GRAND JUNCTION — The temperatures had barely climbed into the 20s on a recent morning as a squadron of volunteers, trailing clouds of frosty breath, hustled into a portable pavilion carrying boxes and pushing carts and pallets of donated food.
Inside the new 9,500-square-foot glass and canvas building, a few members of the homeless community were already waiting along the sunny south windows as the scent of fresh brewed coffee wafted around them.
They came to get warm and to stock up on the donated premade salads, the frosted cupcakes, the cans of vegetables, and the bags of dog food that volunteers were stacking on tables. They could also pick up free condoms, clothing, blankets and housing advice. They could take advantage of free haircuts.
This Resource Center pavilion — the same portable model currently being erected in multiples in Las Vegas for Super Bowl parties — is Grand Junction’s temporary one-stop-shop solution to the problem of homelessness.
The center was built in several days around the Christmas holidays through a partnership between HomewardBound of the Grand Valley, United Way of Mesa County and the City of Grand Junction. The city provided funding help and a vacant city-owned lot for the structure that is designed to serve the homeless community for two years while city and nonprofit officials brainstorm on more permanent solutions.
“This is a game changer,” said Stephania Vasconez, the executive director of Mutual Aid Partners, a local non-profit that has been handing out food and other necessities from the parking lot of a local church for several years and will operate from the Resource Center going forward.
The campus-style center will house a rotating roster of representatives from organizations that have been providing aid to the homeless population in differing locations. They include the Roice-Hurst Humane Society, the Food Bank of the Rockies, the Mesa County Health Department, Solidarity Not Charity, Frozen Hobo Rescue, Grand Valley Catholic Outreach, and 15 churches that regularly offered help to those living on the streets.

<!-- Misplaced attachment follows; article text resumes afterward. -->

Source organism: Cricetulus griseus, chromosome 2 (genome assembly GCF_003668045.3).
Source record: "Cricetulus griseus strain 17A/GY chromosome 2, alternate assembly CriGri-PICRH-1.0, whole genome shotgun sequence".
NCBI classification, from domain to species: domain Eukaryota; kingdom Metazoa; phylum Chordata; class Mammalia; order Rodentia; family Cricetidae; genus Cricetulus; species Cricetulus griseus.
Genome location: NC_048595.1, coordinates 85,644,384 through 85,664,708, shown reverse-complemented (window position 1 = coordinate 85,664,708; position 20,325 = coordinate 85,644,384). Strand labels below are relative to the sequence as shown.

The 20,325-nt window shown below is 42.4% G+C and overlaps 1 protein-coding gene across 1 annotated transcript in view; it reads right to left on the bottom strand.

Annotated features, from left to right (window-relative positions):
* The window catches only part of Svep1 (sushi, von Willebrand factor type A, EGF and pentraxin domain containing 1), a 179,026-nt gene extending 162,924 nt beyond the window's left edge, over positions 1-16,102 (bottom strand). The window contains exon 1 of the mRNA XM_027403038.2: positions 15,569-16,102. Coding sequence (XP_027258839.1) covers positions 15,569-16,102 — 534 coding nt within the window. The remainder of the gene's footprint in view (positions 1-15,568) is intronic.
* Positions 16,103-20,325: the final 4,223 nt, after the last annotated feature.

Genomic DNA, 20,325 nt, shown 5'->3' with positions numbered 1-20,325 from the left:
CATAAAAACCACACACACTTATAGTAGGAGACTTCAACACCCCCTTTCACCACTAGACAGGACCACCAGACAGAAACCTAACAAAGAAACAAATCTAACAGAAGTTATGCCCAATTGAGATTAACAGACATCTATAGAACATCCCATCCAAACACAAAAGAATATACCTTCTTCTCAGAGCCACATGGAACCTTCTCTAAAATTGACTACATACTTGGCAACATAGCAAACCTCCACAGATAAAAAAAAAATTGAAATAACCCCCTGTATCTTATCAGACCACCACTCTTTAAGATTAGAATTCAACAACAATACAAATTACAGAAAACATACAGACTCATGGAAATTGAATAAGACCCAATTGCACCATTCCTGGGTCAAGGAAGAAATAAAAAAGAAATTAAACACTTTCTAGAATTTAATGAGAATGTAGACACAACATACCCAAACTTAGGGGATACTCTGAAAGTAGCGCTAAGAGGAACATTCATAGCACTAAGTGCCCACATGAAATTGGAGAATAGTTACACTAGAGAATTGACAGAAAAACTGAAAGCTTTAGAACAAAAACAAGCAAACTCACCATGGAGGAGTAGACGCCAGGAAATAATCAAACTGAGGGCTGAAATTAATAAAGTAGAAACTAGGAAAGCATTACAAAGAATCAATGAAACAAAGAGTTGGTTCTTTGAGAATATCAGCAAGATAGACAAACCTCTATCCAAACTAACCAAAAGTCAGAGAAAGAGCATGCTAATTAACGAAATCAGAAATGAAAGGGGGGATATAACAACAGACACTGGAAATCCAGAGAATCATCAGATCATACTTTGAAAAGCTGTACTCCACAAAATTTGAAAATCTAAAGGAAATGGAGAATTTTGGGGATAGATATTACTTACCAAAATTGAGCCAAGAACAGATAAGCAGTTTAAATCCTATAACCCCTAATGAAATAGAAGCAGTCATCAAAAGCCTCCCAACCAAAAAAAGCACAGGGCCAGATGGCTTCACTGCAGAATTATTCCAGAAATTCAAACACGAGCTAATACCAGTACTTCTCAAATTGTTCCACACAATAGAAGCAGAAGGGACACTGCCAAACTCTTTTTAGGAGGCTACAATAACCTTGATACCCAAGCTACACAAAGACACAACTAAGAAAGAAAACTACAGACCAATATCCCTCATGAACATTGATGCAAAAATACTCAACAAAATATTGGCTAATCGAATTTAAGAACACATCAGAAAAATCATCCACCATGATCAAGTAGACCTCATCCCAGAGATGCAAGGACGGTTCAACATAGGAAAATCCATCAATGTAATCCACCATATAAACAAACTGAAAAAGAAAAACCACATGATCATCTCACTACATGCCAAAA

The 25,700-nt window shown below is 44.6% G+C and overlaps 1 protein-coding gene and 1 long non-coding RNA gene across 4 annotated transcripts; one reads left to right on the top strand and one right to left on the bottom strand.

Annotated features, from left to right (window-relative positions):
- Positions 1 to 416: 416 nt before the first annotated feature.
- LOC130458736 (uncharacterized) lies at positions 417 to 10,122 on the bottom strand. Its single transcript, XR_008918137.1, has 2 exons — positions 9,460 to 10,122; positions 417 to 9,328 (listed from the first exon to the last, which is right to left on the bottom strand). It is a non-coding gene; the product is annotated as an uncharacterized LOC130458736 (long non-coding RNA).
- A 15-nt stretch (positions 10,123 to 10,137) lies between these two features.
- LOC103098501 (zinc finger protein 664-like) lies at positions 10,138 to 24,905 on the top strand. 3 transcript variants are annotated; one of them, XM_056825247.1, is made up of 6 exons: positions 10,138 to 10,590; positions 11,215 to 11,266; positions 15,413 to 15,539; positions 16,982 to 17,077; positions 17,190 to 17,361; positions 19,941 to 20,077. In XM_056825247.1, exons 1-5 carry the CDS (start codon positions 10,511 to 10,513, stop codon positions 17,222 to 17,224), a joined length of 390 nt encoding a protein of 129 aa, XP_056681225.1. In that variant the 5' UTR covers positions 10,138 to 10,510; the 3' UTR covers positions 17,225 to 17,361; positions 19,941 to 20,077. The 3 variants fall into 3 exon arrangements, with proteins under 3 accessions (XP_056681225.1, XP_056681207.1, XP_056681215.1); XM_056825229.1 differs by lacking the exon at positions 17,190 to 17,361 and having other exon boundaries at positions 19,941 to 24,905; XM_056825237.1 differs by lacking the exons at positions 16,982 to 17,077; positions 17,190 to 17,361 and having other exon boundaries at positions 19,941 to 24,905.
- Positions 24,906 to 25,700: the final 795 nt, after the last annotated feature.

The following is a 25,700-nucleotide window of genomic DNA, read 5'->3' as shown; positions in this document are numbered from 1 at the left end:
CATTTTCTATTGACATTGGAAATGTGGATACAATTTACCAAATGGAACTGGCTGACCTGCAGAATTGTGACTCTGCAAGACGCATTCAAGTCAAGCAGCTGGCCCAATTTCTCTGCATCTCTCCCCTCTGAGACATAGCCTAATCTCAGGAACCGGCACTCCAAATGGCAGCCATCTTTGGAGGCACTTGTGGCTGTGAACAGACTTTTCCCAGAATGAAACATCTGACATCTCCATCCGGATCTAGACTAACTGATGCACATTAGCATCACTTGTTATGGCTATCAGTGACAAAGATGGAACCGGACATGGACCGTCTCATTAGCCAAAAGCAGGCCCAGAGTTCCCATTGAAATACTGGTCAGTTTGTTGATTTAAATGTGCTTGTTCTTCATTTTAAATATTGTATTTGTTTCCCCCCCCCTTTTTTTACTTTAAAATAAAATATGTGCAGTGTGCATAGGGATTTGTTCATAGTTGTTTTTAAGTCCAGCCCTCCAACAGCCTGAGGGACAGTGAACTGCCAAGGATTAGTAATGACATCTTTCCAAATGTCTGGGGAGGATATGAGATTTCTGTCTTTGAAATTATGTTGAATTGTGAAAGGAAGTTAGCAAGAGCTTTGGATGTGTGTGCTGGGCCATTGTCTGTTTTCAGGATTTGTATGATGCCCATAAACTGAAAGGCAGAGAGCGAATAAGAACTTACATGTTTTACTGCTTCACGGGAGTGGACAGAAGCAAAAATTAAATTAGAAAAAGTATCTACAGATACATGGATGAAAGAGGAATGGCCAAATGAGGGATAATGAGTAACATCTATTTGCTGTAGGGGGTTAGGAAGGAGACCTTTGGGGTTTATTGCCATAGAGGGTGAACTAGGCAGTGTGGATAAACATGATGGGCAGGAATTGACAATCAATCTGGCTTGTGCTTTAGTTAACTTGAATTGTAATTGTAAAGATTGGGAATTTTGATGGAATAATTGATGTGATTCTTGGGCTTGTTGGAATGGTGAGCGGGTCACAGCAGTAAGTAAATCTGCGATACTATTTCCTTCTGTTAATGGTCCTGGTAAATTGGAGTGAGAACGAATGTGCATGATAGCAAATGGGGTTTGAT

Clamp down on ad hoc services for the unhoused
Grand Junction needed a game-changer project after the problem of homelessness recently blew up in controversy.
The city had closed a historic downtown park where the unhoused had long gathered and received meals delivered by rotating groups of church and other volunteers. Whitman Park, which is located along a main entrance to downtown from the south, had also been the site of occasional violence and drug overdoses.
When the city announced in September that the park would be closed, metal barriers were erected around the park overnight. Protestors came out to march around those barriers, damning the city for taking a gathering place away from the unhoused.
“A lot of people called Whitman Park ‘bum park.’ It was kind of a sacrifice zone,” said Eric Niederkruger, a longtime advocate for the homeless in Mesa County and one of those who protested the closing. The park was also an outlet for members of the community who wanted to drop off food, clothing and blankets.
Protestors complained that the city was clearing out the homeless in anticipation of that part of the downtown undergoing gentrification. An abandoned former Greyhound bus station cattycorner from the park is slated to become a multistory mixed-use space planned to include art galleries, and food and drink establishments in a development with what Adam Roy with Aspen-based Headwaters Housing Partners described as “an edgy gritty character.”
Grand Junction Mayor Anna Stout said the park closure and the planned development are not connected.
When Whitman closed, many of those who had been making the park their daytime hangout moved east to nearby Emerson Park, another historic tree-shaded expanse. The city announced that park, which is currently dotted with tents, loaded shopping carts, and groups of the unhoused, will be closed on Feb. 26 so it can be refashioned into a skatepark.
Before the park closures were announced, the city had already teamed up with United Way and HomewardBound to study what other communities were doing to help the unhoused. They had already hit on the idea of the portable pavilion, Stout said.
Stout said the group took the ideas they felt could provide the most services to the largest population to come up with the Resource Center template. Then, they took it beyond that.
“I think this is one of the more innovative and comprehensive programs I have seen in the state – and maybe beyond,” Stout said. “I think we’re finally as a community talking about this problem. We know we need a long-term dignified solution for this problem.”
Another “magnet” for homeless people
Bill Wade, the chairman emeritus of the board of HomewardBound, is one of those tasked with putting all the pieces in place at the Resource Center at 261 Ute Avenue.
On a “soft-opening” day, he bustled throughout the pavilion, directing where tables and chairs should go — and pointing out what will be added once the final utility and construction details are completed.
The unhoused will be able to come into the center anytime during the day to warm up and stock up on supplies, get basic medical aid, receive help signing up for housing assistance, make phone calls, use the internet, store personal items in secure lockers, shower, and be directed to specific services provided by shelters, soup kitchens, churches, veterans organizations, and employment agencies.
Wade pointed out where a staff person will be stationed at an entrance door and where offices will be tucked into the back for providers. There will be space for a medical desk for basic health checks and minor procedures like sewing up wounds.